So "It's a Wonderful Life" is lucrative today because a studio which did not produce it originally has greedily found a way to make money off of it.  Meanwhile, the film's's "second chance" and "redemption"...came about because of a clerical error in 1974 that allowed the film to be shown again, albeit temporarily, in the public domain for nearly two decades.  Oh, and it has a character named "Martini" which is pretty darn cool, too!

Thursday, December 15, 2011

Nighty Night Light

One odd quirk of the wandering midlife mind is the occasional daydream and sudden recollection of things that have seemingly disappeared without much notice.  While driving in to work this week, I suddenly realized that the old fashioned "search light" is a thing of the past.  No, not the little dinky lights one occasionally finds on boats or on buildings.  I mean the big, honkin' truck sized lights of my childhood.
Growing up in Bridgetown, on Cincinnati's west side, we lived about two miles away from the Western Hills Plaza and the Western Woods (mini) Mall and, usually, once a month, when I was a boy, a local store would set up a search light--particularly around the holidays.  The Plaza, in particular, was the frequent host of search lights--often in front of McAlpins.  These lights were amazing, powering up a solid beam of light that could be seen for several miles.  The luminescent shafts would lazily swing back and forth, beckoning one and all to the pot at the end of the rainbow.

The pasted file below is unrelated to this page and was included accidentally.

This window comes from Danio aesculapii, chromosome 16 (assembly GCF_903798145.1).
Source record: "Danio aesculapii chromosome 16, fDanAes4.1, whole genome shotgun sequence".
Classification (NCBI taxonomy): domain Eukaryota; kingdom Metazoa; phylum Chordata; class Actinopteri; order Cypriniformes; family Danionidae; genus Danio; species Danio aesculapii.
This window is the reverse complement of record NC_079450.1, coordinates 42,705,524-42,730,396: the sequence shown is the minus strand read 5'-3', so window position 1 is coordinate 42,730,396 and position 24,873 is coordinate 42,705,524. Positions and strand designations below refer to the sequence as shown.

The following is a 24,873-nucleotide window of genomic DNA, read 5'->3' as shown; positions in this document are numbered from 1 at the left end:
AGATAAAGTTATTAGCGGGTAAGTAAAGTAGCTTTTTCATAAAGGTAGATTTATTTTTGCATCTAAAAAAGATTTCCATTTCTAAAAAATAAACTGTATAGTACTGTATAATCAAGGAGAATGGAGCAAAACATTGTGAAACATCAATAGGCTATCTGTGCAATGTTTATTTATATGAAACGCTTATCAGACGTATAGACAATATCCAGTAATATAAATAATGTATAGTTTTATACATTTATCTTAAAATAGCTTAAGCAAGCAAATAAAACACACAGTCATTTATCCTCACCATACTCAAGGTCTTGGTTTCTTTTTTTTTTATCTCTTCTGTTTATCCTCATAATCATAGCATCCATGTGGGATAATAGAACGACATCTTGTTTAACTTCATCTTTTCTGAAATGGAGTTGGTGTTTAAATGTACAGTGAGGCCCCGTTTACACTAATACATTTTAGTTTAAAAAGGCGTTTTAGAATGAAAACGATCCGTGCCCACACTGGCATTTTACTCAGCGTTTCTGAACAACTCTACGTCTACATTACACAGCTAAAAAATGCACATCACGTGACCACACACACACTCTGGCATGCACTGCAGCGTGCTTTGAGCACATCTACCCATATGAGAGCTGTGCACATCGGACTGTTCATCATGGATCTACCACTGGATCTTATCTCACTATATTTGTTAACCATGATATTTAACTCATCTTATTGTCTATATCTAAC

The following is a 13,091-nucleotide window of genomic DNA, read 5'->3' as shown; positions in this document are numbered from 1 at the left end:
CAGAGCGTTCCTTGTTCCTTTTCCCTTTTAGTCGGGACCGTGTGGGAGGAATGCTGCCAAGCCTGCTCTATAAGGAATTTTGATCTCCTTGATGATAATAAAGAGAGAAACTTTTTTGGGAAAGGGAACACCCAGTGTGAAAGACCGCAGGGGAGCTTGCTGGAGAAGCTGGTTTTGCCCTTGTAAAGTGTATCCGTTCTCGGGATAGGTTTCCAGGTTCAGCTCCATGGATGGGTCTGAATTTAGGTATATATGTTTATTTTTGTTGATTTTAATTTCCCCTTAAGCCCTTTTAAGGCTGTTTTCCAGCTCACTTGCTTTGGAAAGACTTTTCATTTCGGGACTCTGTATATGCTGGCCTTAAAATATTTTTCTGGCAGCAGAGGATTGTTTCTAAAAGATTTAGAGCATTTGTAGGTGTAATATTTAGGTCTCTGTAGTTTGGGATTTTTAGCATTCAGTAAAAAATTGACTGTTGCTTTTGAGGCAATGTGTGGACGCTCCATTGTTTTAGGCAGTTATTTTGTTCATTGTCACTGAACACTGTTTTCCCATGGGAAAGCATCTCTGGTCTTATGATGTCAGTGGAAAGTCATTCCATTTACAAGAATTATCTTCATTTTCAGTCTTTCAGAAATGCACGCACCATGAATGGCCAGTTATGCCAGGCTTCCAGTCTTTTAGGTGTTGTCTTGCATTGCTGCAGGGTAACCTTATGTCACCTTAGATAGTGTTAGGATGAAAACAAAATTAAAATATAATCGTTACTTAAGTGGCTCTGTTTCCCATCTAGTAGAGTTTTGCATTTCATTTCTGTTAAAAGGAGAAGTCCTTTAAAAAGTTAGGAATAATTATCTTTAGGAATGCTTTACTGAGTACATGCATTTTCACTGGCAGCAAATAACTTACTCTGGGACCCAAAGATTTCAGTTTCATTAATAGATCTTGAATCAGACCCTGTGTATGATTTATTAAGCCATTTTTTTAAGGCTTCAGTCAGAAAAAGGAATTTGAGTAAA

Up close, the "pot"was amazing.  As a boy, I had no understanding of the engineering behind a "carbon-arc filament."   All I saw was a big bowl, as large as a Volkswagen, with a polished mirror back and a bright flame in the middle.  The apparatus made noise and a hissing sound as it rocked back and forth on the back of a large trailer or on a truck.  Only recently did I learn that Cincinnati was a national hotbed for searchlight technology, thanks to the Carlisle and Finch light-works company, which still manufactures searchlights, albeit smaller versions.
I also recently found a web-site dedicated to searchlights and even found some old ones for sale.  But a brief scan of the Yellow Pages reveals that, alas, no one within a hundred miles of Cincinnati still rents the "big" lights anymore.  Maybe if I find a few extra pennies under the couch, it would be an interesting side business.
But who, really, am I fooling?  The wide-eyed boy from 40-years ago has been replaced by a new generation of kids brought up in an era of computers and other stimuli.  Merlin's magical lights pale in comparison to the wizardry of the electronic age.  If only the searchlights could "do battle" or morph into laser-shaped monster characters or something.   *sigh*
No, perhaps, the search light is best left on the shelf with baseball cards, the drive-in theater, Shillito's Christmas display, the C G and E trains and a host of other once-amazing memories of a mid-life guy who spends too much time living in the past.